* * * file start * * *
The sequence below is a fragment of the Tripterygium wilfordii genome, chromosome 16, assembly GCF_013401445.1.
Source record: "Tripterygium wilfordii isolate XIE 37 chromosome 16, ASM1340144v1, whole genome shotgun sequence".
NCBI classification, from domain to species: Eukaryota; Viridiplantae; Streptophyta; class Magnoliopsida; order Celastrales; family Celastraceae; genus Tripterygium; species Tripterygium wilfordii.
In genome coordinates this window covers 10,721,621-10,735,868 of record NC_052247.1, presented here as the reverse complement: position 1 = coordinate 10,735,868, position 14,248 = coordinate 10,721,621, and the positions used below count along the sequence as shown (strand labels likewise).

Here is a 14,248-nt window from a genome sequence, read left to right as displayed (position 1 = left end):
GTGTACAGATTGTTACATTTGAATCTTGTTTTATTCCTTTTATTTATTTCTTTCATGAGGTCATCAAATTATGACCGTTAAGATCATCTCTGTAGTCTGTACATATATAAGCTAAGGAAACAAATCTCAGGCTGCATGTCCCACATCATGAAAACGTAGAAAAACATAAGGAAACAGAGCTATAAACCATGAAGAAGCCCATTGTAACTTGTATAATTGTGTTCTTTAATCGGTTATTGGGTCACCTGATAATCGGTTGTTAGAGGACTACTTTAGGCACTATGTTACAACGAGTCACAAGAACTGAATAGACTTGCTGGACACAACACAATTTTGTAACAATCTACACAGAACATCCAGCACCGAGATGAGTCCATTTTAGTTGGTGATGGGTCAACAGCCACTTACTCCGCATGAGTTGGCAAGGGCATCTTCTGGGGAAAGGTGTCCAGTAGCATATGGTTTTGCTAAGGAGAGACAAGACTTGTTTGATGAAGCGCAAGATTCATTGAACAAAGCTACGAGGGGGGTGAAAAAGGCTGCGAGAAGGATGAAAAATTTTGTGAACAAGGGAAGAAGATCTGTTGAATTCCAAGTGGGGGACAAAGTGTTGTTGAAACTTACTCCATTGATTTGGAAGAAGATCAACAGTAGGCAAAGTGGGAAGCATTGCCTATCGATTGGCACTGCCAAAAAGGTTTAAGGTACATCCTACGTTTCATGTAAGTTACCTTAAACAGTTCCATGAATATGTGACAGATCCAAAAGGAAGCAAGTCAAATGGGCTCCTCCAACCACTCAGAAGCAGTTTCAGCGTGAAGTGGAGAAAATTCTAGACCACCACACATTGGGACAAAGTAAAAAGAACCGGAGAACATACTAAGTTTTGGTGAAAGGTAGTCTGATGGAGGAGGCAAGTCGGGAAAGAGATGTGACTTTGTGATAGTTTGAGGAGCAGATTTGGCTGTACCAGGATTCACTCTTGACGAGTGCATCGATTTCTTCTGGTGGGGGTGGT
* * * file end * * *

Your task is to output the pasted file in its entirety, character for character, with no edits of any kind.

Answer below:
The sequence below is a fragment of the Tripterygium wilfordii genome, chromosome 16, assembly GCF_013401445.1.
Source record: "Tripterygium wilfordii isolate XIE 37 chromosome 16, ASM1340144v1, whole genome shotgun sequence".
NCBI classification, from domain to species: Eukaryota; Viridiplantae; Streptophyta; class Magnoliopsida; order Celastrales; family Celastraceae; genus Tripterygium; species Tripterygium wilfordii.
In genome coordinates this window covers 10,721,621-10,735,868 of record NC_052247.1, presented here as the reverse complement: position 1 = coordinate 10,735,868, position 14,248 = coordinate 10,721,621, and the positions used below count along the sequence as shown (strand labels likewise).

Here is a 14,248-nt window from a genome sequence, read left to right as displayed (position 1 = left end):
GTGTACAGATTGTTACATTTGAATCTTGTTTTATTCCTTTTATTTATTTCTTTCATGAGGTCATCAAATTATGACCGTTAAGATCATCTCTGTAGTCTGTACATATATAAGCTAAGGAAACAAATCTCAGGCTGCATGTCCCACATCATGAAAACGTAGAAAAACATAAGGAAACAGAGCTATAAACCATGAAGAAGCCCATTGTAACTTGTATAATTGTGTTCTTTAATCGGTTATTGGGTCACCTGATAATCGGTTGTTAGAGGACTACTTTAGGCACTATGTTACAACGAGTCACAAGAACTGAATAGACTTGCTGGACACAACACAATTTTGTAACAATCTACACAGAACATCCAGCACCGAGATGAGTCCATTTTAGTTGGTGATGGGTCAACAGCCACTTACTCCGCATGAGTTGGCAAGGGCATCTTCTGGGGAAAGGTGTCCAGTAGCATATGGTTTTGCTAAGGAGAGACAAGACTTGTTTGATGAAGCGCAAGATTCATTGAACAAAGCTACGAGGGGGGTGAAAAAGGCTGCGAGAAGGATGAAAAATTTTGTGAACAAGGGAAGAAGATCTGTTGAATTCCAAGTGGGGGACAAAGTGTTGTTGAAACTTACTCCATTGATTTGGAAGAAGATCAACAGTAGGCAAAGTGGGAAGCATTGCCTATCGATTGGCACTGCCAAAAAGGTTTAAGGTACATCCTACGTTTCATGTAAGTTACCTTAAACAGTTCCATGAATATGTGACAGATCCAAAAGGAAGCAAGTCAAATGGGCTCCTCCAACCACTCAGAAGCAGTTTCAGCGTGAAGTGGAGAAAATTCTAGACCACCACACATTGGGACAAAGTAAAAAGAACCGGAGAACATACTAAGTTTTGGTGAAAGGTAGTCTGATGGAGGAGGCAAGTCGGGAAAGAGATGTGACTTTGTGATAGTTTGAGGAGCAGATTTGGCTGTACCAGGATTCACTCTTGACGAGTGCATCGATTTCTTCTGGTGGGGGTGGT